BEDMINSTER, N.J. (Reuters) – President Donald Trump attacked his own party’s Senate majority leader, Mitch McConnell, for a second day on Thursday, complaining from the steps of his private New Jersey golf club about Republicans’ failure to repeal and replace Obamacare.
“I just want him to get repeal and replace done. I’ve been hearing repeal and replace now for seven years … Mitch, get to work and let’s get it done,” Trump told reporters at a briefing on his vacation.
In the aftermath of last month’s collapse in the Senate of a years-long Republican campaign to gut the 2010 Affordable Care Act, commonly called Obamacare, Trump has berated McConnell and other Republican senators, urging them to return to the divisive issue of reforming the U.S. healthcare insurance system.
Many senators, including McConnell, have been making the case that it is time to move on to other policies, such as tax reform and improving infrastructure.
Asked at the briefing in Bedminster, New Jersey, if McConnell should consider stepping down as Senate Republican leader, Trump said: “If he doesn’t get repeal and replace done, and he doesn’t get taxes done … and if he doesn’t get a very easy one to get done – infrastructure – if he doesn’t get them done, then you can ask me that question.”
But Trump also said, “Where is repeal and replace? Now I want tax reform and tax cuts… so I say tax cuts, tax reform and I want a very big infrastructure bill.”
Trump had assailed McConnell on Twitter both Wednesday and Thursday, responding to a speech in which the Senate leader said Trump had “excessive expectations” of Congress on matters such as healthcare and did not understand how long it can take to pass major legislation.
“Can you believe that Mitch McConnell, who has screamed Repeal & Replace for 7 years, couldn’t get it done. Must Repeal & Replace ObamaCare!” Trump tweeted on Thursday.
A spokesman for McConnell had no comment on Trump’s tweets.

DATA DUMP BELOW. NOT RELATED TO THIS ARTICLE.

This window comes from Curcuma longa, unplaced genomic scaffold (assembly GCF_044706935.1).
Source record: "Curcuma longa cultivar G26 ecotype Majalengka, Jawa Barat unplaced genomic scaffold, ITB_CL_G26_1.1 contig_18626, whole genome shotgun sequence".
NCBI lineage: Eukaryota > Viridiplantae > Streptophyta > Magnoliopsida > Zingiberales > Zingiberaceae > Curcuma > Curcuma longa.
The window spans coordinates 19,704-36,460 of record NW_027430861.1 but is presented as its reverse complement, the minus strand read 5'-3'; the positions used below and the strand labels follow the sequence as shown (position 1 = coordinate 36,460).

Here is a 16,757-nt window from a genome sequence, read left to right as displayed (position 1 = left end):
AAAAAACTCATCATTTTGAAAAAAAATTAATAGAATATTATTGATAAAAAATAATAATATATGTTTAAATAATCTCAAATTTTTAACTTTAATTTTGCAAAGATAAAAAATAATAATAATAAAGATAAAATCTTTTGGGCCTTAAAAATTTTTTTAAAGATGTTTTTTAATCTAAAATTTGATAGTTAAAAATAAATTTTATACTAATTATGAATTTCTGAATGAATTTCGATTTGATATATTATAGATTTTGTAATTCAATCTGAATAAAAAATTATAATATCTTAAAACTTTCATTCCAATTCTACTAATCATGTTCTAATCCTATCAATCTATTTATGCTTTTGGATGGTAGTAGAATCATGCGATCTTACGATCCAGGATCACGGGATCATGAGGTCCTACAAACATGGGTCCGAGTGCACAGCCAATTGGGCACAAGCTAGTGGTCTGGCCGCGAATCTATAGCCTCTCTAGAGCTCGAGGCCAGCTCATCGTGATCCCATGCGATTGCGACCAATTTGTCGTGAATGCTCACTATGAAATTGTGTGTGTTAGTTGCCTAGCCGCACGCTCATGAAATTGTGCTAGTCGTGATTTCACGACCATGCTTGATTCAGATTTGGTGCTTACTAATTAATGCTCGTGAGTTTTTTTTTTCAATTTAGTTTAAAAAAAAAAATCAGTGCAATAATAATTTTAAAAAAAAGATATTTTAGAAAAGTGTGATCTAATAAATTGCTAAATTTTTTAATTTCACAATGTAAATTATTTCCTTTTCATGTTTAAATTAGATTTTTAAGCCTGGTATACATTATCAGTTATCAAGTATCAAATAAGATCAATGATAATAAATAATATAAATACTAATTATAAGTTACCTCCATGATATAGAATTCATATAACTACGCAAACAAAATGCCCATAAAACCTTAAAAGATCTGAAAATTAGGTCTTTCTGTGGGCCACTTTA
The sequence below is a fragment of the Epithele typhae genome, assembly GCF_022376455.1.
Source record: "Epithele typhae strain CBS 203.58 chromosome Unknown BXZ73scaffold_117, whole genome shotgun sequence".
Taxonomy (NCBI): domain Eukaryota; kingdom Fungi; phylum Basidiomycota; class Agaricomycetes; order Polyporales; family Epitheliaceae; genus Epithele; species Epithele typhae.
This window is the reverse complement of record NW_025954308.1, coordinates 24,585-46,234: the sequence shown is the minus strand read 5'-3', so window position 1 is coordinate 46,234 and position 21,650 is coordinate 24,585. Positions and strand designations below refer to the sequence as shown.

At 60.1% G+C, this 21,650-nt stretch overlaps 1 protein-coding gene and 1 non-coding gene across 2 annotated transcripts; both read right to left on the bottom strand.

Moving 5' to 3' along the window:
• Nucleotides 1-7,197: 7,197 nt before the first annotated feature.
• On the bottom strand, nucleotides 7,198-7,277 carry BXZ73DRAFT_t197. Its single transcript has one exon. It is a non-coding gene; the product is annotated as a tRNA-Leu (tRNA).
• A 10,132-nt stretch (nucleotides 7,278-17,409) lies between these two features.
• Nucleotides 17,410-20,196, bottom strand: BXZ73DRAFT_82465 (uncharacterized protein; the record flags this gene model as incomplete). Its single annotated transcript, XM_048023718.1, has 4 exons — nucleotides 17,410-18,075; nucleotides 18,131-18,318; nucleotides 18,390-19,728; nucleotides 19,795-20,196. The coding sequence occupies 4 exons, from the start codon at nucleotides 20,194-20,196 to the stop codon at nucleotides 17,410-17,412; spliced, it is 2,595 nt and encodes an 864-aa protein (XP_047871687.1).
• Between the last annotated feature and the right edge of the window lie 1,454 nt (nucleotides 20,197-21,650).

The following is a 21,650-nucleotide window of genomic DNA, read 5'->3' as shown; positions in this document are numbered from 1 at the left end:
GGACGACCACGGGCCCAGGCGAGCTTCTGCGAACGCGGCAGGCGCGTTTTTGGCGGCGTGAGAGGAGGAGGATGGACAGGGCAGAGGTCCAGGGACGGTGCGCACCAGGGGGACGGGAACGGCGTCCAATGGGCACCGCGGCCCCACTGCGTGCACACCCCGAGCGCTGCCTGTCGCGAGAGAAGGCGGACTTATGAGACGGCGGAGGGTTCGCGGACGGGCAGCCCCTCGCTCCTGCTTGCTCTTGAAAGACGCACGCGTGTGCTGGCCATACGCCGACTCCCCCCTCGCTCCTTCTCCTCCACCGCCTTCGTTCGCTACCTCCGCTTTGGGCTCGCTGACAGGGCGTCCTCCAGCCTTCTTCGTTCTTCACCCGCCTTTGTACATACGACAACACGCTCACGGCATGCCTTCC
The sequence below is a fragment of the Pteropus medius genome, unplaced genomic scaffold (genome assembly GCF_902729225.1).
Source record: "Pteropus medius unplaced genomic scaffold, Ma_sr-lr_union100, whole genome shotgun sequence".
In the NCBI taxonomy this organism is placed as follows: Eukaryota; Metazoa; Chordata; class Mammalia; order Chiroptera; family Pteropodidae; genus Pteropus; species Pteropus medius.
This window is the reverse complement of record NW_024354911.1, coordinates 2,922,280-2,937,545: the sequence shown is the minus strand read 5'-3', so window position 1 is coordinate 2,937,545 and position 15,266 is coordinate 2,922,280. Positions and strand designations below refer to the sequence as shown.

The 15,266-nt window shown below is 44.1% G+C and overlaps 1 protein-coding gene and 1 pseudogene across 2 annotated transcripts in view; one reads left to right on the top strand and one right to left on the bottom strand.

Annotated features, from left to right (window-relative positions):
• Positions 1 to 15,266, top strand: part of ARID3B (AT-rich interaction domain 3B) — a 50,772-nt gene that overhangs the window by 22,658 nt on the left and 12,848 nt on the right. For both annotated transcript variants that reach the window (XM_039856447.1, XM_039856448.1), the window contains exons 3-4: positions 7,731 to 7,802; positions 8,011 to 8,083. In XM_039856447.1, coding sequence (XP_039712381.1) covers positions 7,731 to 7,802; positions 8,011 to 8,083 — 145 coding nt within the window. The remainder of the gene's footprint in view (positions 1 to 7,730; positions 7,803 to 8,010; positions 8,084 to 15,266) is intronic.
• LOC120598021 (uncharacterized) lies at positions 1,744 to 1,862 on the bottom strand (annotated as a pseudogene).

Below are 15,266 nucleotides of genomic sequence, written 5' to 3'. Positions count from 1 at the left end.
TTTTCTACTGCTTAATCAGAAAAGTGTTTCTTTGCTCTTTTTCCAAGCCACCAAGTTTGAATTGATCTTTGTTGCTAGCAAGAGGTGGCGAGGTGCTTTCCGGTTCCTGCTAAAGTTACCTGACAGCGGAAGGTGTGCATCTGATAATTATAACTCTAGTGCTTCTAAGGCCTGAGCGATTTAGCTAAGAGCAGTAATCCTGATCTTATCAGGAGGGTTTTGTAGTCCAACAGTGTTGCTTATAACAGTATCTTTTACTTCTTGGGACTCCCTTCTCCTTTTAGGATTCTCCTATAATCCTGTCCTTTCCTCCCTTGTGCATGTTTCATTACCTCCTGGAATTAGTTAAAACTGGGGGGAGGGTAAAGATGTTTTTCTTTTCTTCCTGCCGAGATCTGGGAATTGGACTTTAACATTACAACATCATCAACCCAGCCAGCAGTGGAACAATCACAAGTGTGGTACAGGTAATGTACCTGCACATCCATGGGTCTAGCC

The Senate’s most senior Republican declared his support of McConnell. Senator Orrin Hatch, who is president pro tempore of the Senate, said on Twitter that McConnell “has been the best leader we’ve had in my time in the Senate, through very tough challenges. I fully support him.”
McConnell’s efforts to push through a healthcare bill collapsed last month when he failed to reconcile conflicting demands among conservatives and moderates in the party and get all of the Republicans in the Senate behind the legislation. The House passed its version of a healthcare bill in May.
Alienating the Senate majority leader could make it far more difficult for Trump to achieve his legislative goals.
Trump has failed to notch a major legislative win since taking office in January, although Republicans control both the Senate and House of Representatives. The administration has also been mired in investigations into contacts between his presidential campaign and Russia, and distracted by infighting among high-level White House staff.
McConnell, in a speech on Monday in his home state of Kentucky, said the administration had set too many artificial deadlines and was disappointed when lawmakers did not meet them.
“Our new president, of course, has not been in this line of work before. And I think he had excessive expectations about how quickly things happen in the democratic process,” McConnell said.
The blame game between the president, a real estate businessman who had never previously held public office, and McConnell coincides with opinion polls showing public approval rating for Congress and Trump dipping to new lows. A RealClearPolitics average of opinion polls shows approval for the job the president is doing at 37.9 percent, while just 15.7 percent approve of the work Congress is doing.
This article originally appeared on Reuters.com